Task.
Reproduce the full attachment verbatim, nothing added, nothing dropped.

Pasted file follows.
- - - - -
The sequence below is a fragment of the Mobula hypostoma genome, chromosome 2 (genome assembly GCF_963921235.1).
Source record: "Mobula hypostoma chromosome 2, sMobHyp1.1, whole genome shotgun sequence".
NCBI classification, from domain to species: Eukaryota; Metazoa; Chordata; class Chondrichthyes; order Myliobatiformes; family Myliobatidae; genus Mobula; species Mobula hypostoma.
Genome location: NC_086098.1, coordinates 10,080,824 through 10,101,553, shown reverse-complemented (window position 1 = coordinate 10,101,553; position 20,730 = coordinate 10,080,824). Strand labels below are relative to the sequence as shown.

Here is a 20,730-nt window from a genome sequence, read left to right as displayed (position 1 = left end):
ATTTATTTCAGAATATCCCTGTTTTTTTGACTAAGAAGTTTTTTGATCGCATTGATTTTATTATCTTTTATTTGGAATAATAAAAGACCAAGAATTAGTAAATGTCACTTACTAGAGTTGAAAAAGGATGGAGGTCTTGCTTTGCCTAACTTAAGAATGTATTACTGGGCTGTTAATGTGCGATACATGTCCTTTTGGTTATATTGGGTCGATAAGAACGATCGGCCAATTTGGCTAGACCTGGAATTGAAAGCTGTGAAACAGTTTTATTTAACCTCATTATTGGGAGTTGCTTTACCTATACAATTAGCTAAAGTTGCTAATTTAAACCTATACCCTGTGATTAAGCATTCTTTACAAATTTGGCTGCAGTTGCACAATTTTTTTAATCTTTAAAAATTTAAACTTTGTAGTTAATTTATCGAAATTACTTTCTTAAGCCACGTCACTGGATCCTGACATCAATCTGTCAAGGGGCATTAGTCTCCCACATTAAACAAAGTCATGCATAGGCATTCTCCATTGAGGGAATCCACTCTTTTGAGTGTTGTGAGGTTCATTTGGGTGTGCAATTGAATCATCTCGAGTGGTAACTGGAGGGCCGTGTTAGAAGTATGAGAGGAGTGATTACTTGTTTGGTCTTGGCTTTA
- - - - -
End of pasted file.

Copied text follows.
The sequence below is a fragment of the Mobula hypostoma genome, chromosome 2 (genome assembly GCF_963921235.1).
Source record: "Mobula hypostoma chromosome 2, sMobHyp1.1, whole genome shotgun sequence".
NCBI classification, from domain to species: Eukaryota; Metazoa; Chordata; class Chondrichthyes; order Myliobatiformes; family Myliobatidae; genus Mobula; species Mobula hypostoma.
Genome location: NC_086098.1, coordinates 10,080,824 through 10,101,553, shown reverse-complemented (window position 1 = coordinate 10,101,553; position 20,730 = coordinate 10,080,824). Strand labels below are relative to the sequence as shown.

Here is a 20,730-nt window from a genome sequence, read left to right as displayed (position 1 = left end):
ATTTATTTCAGAATATCCCTGTTTTTTTGACTAAGAAGTTTTTTGATCGCATTGATTTTATTATCTTTTATTTGGAATAATAAAAGACCAAGAATTAGTAAATGTCACTTACTAGAGTTGAAAAAGGATGGAGGTCTTGCTTTGCCTAACTTAAGAATGTATTACTGGGCTGTTAATGTGCGATACATGTCCTTTTGGTTATATTGGGTCGATAAGAACGATCGGCCAATTTGGCTAGACCTGGAATTGAAAGCTGTGAAACAGTTTTATTTAACCTCATTATTGGGAGTTGCTTTACCTATACAATTAGCTAAAGTTGCTAATTTAAACCTATACCCTGTGATTAAGCATTCTTTACAAATTTGGCTGCAGTTGCACAATTTTTTTAATCTTTAAAAATTTAAACTTTGTAGTTAATTTATCGAAATTACTTTCTTAAGCCACGTCACTGGATCCTGACATCAATCTGTCAAGGGGCATTAGTCTCCCACATTAAACAAAGTCATGCATAGGCATTCTCCATTGAGGGAATCCACTCTTTTGAGTGTTGTGAGGTTCATTTGGGTGTGCAATTGAATCATCTCGAGTGGTAACTGGAGGGCCGTGTTAGAAGTATGAGAGGAGTGATTACTTGTTTGGTCTTGGCTTTA